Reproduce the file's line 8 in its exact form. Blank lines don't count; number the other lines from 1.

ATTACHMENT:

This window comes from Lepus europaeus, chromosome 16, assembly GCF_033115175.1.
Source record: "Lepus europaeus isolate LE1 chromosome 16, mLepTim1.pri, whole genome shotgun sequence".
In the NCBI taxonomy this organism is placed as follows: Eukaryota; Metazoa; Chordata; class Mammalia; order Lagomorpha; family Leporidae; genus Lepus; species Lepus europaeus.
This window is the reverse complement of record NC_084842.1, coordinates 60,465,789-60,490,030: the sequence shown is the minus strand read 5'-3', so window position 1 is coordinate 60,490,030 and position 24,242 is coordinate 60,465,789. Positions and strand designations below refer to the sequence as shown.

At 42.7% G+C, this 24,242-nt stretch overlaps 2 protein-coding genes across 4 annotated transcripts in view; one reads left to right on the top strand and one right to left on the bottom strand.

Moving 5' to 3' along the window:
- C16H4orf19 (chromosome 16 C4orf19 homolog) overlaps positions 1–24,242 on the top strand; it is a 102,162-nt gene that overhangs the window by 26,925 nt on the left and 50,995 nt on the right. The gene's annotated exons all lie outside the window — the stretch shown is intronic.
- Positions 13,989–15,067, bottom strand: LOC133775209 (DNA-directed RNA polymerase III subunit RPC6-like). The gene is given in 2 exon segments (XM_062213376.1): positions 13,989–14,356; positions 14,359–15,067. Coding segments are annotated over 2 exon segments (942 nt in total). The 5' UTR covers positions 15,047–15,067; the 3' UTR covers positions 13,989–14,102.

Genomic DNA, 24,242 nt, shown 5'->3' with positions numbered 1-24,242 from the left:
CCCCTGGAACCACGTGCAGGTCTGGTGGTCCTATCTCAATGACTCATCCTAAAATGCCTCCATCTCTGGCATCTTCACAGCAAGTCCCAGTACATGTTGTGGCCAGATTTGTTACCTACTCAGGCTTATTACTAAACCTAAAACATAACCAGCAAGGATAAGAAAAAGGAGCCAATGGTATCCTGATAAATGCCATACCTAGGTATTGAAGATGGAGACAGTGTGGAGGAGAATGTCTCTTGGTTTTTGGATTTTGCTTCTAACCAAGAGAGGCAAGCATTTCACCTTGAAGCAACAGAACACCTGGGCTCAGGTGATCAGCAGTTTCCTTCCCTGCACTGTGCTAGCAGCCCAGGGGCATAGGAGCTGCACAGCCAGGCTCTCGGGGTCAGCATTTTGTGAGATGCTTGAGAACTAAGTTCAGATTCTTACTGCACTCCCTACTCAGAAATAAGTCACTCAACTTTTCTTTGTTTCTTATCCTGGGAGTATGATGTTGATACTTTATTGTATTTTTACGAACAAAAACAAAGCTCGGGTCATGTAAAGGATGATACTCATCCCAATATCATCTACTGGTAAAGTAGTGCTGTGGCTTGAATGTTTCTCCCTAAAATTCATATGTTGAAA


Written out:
- Positions 13,989–15,067, bottom strand: LOC133775209 (DNA-directed RNA polymerase III subunit RPC6-like). The gene is given in 2 exon segments (XM_062213376.1): positions 13,989–14,356; positions 14,359–15,067. Coding segments are annotated over 2 exon segments (942 nt in total). The 5' UTR covers positions 15,047–15,067; the 3' UTR covers positions 13,989–14,102.